Processors that perform register renaming can arrange for each functional unit to write to a subset of the physical register file. This arrangement can eliminate the need for multiple write ports per bit cell, for large savings in area. The resulting register file, effectively a stack of register files with single write ports, then benefits from replication and subsetting the read ports. At the limit, this technique would place a stack of 1-write, 2-read regfiles at the inputs to each functional unit. Since regfiles with a small number of ports are often dominated by transistor area, it is best not to push this technique to this limit, but it is useful all the same.

Register windows

The SPARC ISA defines register windows, in which the 5-bit architectural names of the registers actually point into a window on a much larger register file, with hundreds of entries. Implementing multiported register files with hundreds of entries requires a large area. The register window slides by 16 registers when moved, so that each architectural register name can refer to only a small number of registers in the larger array, e.g. architectural register r20 can only refer to physical registers #20, #36, #52, #68, #84, #100, #116, if there are just seven windows in the physical file.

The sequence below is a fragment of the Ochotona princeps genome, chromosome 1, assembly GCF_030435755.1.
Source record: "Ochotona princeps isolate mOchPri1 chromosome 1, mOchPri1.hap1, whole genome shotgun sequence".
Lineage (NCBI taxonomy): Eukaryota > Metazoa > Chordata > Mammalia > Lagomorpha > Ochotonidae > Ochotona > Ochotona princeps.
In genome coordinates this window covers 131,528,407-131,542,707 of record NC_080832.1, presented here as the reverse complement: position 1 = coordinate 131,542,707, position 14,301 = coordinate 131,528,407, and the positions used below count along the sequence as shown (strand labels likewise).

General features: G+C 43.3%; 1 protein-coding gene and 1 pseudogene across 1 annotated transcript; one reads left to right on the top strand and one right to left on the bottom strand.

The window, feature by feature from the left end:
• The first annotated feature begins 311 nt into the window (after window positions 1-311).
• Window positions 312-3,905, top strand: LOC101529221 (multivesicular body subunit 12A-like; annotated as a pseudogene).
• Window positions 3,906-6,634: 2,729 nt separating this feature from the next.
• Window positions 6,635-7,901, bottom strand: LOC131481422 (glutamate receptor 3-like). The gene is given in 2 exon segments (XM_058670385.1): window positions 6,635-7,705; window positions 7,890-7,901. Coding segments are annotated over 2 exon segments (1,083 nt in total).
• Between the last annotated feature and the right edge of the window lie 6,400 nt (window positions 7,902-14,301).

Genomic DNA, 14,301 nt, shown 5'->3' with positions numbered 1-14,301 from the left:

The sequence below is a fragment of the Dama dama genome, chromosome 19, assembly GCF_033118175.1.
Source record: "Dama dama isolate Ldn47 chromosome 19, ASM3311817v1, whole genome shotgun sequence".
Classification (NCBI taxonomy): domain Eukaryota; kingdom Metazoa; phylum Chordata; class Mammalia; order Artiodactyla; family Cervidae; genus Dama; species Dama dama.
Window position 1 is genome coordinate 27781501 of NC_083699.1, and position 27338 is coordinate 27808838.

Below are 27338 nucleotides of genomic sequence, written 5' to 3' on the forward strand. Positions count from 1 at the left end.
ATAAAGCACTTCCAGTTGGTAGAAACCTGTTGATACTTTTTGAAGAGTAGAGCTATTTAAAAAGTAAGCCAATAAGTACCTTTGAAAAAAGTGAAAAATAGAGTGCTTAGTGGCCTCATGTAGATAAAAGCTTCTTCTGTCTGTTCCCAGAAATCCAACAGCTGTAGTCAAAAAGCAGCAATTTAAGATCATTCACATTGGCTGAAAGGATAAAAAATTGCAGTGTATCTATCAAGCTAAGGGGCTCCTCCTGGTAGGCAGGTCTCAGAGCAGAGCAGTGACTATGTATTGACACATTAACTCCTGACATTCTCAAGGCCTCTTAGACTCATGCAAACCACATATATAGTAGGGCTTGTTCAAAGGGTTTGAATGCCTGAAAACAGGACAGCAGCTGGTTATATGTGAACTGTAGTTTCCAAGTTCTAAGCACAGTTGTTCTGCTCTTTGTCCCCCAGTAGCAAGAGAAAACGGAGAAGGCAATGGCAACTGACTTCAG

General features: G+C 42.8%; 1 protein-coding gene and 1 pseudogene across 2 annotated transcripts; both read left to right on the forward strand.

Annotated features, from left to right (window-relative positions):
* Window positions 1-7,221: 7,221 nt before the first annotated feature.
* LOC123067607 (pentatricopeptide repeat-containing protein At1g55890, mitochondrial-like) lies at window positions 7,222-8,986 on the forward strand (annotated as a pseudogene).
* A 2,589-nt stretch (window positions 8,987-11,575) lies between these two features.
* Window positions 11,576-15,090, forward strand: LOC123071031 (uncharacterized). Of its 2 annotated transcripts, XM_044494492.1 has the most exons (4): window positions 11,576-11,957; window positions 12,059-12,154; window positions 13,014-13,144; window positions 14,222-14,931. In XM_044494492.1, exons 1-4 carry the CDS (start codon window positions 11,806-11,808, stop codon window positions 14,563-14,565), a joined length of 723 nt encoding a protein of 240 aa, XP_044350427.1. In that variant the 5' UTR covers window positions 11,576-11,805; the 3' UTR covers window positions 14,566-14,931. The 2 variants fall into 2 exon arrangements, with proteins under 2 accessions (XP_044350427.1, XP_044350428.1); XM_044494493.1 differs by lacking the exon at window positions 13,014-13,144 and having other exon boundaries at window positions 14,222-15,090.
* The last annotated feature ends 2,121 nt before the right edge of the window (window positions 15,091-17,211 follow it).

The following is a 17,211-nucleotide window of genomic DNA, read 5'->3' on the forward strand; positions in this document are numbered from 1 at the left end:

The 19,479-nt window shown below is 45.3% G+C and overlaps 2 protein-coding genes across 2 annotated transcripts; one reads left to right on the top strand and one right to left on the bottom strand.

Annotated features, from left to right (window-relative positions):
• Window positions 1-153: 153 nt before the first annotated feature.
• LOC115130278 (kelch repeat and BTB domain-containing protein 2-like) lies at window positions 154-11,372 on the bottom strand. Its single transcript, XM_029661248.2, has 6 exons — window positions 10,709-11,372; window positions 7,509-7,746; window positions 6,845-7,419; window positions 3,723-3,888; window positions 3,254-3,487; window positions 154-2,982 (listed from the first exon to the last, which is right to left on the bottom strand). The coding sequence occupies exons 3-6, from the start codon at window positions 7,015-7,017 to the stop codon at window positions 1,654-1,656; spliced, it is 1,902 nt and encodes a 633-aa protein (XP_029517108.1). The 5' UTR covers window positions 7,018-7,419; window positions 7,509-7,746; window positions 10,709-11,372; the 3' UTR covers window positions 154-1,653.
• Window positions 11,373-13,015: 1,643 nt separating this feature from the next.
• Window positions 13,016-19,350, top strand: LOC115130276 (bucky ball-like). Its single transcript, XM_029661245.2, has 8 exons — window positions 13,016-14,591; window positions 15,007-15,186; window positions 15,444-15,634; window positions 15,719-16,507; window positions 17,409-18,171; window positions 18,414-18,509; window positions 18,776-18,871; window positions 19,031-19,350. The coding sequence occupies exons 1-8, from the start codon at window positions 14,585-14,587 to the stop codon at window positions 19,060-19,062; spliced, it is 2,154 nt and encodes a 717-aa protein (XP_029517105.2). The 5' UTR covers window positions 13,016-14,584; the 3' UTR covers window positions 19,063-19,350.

To save area, some SPARC implementations implement a 32-entry register file, in which each cell has seven "bits". Only one is read and writeable through the external ports, but the contents of the bits can be rotated. A rotation accomplishes in a single cycle a movement of the register window. Because most of the wires accomplishing the state movement are local, tremendous bandwidth is possible with little power.

This same technique is used in the R10000 register renaming mapping file, which stores a 6-bit virtual register number for each of the physical registers. In the renaming file, the renaming state is checkpointed whenever a branch is taken, so that when a branch is detected to be mispredicted, the old renaming state can be recovered in a single cycle. (See Register renaming.)